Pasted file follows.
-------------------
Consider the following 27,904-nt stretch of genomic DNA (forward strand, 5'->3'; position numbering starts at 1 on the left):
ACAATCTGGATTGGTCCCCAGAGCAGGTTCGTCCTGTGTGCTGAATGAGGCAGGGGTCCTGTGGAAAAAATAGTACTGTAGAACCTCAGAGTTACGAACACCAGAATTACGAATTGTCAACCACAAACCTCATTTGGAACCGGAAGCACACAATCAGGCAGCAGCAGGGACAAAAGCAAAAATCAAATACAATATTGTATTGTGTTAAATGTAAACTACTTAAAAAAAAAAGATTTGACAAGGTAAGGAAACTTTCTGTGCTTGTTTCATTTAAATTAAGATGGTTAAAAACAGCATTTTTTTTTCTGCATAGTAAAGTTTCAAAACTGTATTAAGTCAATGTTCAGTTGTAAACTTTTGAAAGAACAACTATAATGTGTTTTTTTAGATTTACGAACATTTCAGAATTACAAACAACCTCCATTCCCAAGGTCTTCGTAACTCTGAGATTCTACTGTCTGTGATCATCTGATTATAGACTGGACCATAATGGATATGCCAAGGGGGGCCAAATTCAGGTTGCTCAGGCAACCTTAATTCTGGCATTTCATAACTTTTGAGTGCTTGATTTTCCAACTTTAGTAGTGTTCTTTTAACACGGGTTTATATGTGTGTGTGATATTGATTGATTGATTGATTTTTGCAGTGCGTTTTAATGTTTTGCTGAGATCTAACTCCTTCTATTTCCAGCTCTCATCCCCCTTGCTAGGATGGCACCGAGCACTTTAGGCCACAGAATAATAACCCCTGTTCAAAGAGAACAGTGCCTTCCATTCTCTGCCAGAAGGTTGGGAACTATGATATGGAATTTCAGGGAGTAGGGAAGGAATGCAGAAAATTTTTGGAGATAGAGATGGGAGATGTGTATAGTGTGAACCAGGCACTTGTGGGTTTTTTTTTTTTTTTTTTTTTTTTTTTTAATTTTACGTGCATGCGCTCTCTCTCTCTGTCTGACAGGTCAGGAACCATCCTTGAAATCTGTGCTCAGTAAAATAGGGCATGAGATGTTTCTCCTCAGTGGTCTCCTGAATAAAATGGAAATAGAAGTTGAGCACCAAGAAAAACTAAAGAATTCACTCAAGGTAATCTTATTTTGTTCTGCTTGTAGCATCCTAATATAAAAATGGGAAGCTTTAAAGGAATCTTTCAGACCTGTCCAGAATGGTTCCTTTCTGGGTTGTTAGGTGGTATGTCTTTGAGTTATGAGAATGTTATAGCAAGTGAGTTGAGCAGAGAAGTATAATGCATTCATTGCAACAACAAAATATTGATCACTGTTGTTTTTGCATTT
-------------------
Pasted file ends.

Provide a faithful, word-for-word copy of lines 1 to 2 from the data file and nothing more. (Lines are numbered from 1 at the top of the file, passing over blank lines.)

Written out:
Consider the following 27,904-nt stretch of genomic DNA (forward strand, 5'->3'; position numbering starts at 1 on the left):
ACAATCTGGATTGGTCCCCAGAGCAGGTTCGTCCTGTGTGCTGAATGAGGCAGGGGTCCTGTGGAAAAAATAGTACTGTAGAACCTCAGAGTTACGAACACCAGAATTACGAATTGTCAACCACAAACCTCATTTGGAACCGGAAGCACACAATCAGGCAGCAGCAGGGACAAAAGCAAAAATCAAATACAATATTGTATTGTGTTAAATGTAAACTACTTAAAAAAAAAAGATTTGACAAGGTAAGGAAACTTTCTGTGCTTGTTTCATTTAAATTAAGATGGTTAAAAACAGCATTTTTTTTTCTGCATAGTAAAGTTTCAAAACTGTATTAAGTCAATGTTCAGTTGTAAACTTTTGAAAGAACAACTATAATGTGTTTTTTTAGATTTACGAACATTTCAGAATTACAAACAACCTCCATTCCCAAGGTCTTCGTAACTCTGAGATTCTACTGTCTGTGATCATCTGATTATAGACTGGACCATAATGGATATGCCAAGGGGGGCCAAATTCAGGTTGCTCAGGCAACCTTAATTCTGGCATTTCATAACTTTTGAGTGCTTGATTTTCCAACTTTAGTAGTGTTCTTTTAACACGGGTTTATATGTGTGTGTGATATTGATTGATTGATTGATTTTTGCAGTGCGTTTTAATGTTTTGCTGAGATCTAACTCCTTCTATTTCCAGCTCTCATCCCCCTTGCTAGGATGGCACCGAGCACTTTAGGCCACAGAATAATAACCCCTGTTCAAAGAGAACAGTGCCTTCCATTCTCTGCCAGAAGGTTGGGAACTATGATATGGAATTTCAGGGAGTAGGGAAGGAATGCAGAAAATTTTTGGAGATAGAGATGGGAGATGTGTATAGTGTGAACCAGGCACTTGTGGGTTTTTTTTTTTTTTTTTTTTTTTTTTTTAATTTTACGTGCATGCGCTCTCTCTCTCTGTCTGACAGGTCAGGAACCATCCTTGAAATCTGTGCTCAGTAAAATAGGGCATGAGATGTTTCTCCTCAGTGGTCTCCTGAATAAAATGGAAATAGAAGTTGAGCACCAAGAAAAACTAAAGAATTCACTCAAGGTAATCTTATTTTGTTCTGCTTGTAGCATCCTAATATAAAAATGGGAAGCTTTAAAGGAATCTTTCAGACCTGTCCAGAATGGTTCCTTTCTGGGTTGTTAGGTGGTATGTCTTTGAGTTATGAGAATGTTATAGCAAGTGAGTTGAGCAGAGAAGTATAATGCATTCATTGCAACAACAAAATATTGATCACTGTTGTTTTTGCATTT